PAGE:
"The positive development of the corporate venture capital market will help entrepreneurs to implement new businesses. Siemens Venture Capital plays an active role in the growth of its portfolio companies by providing strategic management guidance and access to Siemens' global network of internal and external resources," said Dr. Ralf Schnell, president and CEO Siemens Venture Capital.
Note to the Editor
Information included in this release or related venture capital investment data should be cited in the following way: â€œThe MoneyTreeâ„¢ Report by PricewaterhouseCoopers and the National Venture Capital Association based on data from Thomson Financialâ€, or â€œPwC/NVCA MoneyTreeâ„¢ Report based on data from Thomson Financial.â€ After the first reference, subsequent references may refer to PwC/NVCA MoneyTree Report, PwC/NVCA or MoneyTree Report. Charts and tables displaying the data are sourced to â€œPricewaterhouseCoopers/National Venture Capital Association MoneyTreeâ„¢ Report, Data: Thomson Financialâ€. After the first reference, subsequent references may refer to PwC/NVCA MoneyTree Report, PwC/NVCA, MoneyTree Report or MoneyTree.
About the PricewaterhouseCoopers/National Venture Capital Association MoneyTreeâ„¢ Report
The MoneyTreeâ„¢ Report measures cash-for-equity investments by the professional venture capital community in private emerging companies in the U.S. It is based on data provided by Thomson Financial. The survey includes the investment activity of professional venture capital firms with or without a US office, SBICs, venture arms of corporations, institutions, investment banks and similar entities whose primary activity is financial investing. Where there are other participants such as angels, corporations, and governments in a qualified and verified financing round the entire amount of the round is included. Qualifying transactions include cash investments by these entities either directly or by participation in various forms of private placement. All recipient companies are private, and may have been newly-created or spun-out of existing companies.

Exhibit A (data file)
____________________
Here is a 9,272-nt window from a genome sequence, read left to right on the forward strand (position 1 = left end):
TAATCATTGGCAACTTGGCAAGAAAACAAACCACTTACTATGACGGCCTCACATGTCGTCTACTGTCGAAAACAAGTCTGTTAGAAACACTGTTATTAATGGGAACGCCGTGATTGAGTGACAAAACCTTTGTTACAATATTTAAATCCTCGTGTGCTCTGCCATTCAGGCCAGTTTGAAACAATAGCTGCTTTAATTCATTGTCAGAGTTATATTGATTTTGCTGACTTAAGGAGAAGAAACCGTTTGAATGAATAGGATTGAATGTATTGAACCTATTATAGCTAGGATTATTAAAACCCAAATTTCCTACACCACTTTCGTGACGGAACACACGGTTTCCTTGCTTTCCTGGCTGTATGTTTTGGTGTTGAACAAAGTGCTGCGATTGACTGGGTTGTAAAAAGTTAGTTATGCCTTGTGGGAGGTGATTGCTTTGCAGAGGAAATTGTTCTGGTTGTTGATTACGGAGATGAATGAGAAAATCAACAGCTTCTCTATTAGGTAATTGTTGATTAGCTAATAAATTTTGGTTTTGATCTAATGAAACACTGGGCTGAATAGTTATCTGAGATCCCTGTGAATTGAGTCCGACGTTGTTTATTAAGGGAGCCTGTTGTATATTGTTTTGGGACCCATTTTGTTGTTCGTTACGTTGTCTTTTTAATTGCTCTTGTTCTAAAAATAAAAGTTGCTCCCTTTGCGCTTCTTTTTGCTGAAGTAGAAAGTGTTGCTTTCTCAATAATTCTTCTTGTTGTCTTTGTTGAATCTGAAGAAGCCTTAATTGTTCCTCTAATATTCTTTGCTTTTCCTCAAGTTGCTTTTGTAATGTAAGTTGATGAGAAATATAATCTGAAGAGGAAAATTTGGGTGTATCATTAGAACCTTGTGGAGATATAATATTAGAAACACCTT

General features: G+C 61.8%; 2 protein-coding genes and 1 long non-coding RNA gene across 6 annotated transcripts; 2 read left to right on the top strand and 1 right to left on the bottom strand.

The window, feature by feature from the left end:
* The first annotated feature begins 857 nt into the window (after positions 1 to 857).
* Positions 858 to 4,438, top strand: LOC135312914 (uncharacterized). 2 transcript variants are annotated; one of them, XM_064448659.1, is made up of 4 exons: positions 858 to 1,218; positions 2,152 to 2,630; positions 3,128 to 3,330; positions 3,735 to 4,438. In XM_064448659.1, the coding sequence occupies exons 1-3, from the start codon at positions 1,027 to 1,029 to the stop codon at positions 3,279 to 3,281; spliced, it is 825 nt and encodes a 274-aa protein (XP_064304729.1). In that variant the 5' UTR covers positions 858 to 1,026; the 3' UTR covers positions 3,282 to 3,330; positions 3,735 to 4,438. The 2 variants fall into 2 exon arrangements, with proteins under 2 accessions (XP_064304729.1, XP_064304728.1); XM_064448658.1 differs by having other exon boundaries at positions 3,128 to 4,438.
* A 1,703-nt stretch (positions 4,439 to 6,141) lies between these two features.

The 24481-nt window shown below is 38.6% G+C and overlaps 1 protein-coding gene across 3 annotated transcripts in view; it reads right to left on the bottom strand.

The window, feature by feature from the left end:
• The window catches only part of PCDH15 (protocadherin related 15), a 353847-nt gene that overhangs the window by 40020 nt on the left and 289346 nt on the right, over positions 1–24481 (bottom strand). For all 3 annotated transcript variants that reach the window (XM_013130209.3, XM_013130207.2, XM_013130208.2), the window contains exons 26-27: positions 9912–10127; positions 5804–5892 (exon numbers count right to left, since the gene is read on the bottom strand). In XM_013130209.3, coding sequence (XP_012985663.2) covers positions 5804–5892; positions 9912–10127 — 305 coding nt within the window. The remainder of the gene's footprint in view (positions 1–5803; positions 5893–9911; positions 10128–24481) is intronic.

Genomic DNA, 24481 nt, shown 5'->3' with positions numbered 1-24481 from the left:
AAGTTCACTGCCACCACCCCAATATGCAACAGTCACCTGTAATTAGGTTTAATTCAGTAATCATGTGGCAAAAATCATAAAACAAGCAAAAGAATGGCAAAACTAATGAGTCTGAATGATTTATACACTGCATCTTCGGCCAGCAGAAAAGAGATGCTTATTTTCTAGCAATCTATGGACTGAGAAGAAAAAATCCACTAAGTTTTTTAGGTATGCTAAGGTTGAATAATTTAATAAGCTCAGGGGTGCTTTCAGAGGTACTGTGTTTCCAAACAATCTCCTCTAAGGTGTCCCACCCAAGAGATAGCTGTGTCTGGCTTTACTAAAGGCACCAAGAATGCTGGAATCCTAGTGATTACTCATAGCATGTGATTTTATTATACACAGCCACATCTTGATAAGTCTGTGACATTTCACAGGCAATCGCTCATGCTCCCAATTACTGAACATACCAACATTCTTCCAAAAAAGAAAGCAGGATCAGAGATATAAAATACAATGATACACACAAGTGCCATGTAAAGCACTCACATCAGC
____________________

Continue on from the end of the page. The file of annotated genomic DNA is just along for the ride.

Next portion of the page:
The survey excludes debt, buyouts, recapitalizations, secondary purchases, IPOs, investments in public companies such as PIPES (private investments in public entities), investments for which the proceeds are primarily intended for acquisition such as roll-ups, change of ownership, and other forms of private equity that do not involve cash such as services-in-kind and venture leasing.
Investee companies must be domiciled in one of the 50 US states or DC even if substantial portions of their activities are outside the United States.
Data is primarily obtained from a quarterly survey of venture capital practitioners conducted by Thomson Financial. Information is augmented by other research techniques including other public and private sources. All data is subject to verification with the venture capital firms and/or the investee companies. Only professional independent venture capital firms, institutional venture capital groups, and recognized corporate venture capital groups are included in venture capital industry rankings.
The National Venture Capital Association (NVCA) represents approximately 480 venture capital and private equity firms. NVCA's mission is to foster greater understanding of the importance of venture capital to the U.S. economy, and support entrepreneurial activity and innovation. According to a 2007 Global Insight study, venture-backed companies accounted for 10.4 million jobs and $2.3 trillion in revenue in the U.S. in 2006. The NVCA represents the public policy interests of the venture capital community, strives to maintain high professional standards, provides reliable industry data, sponsors professional development, and facilitates interaction among its members. For more information about the NVCA, please visit www.nvca.org.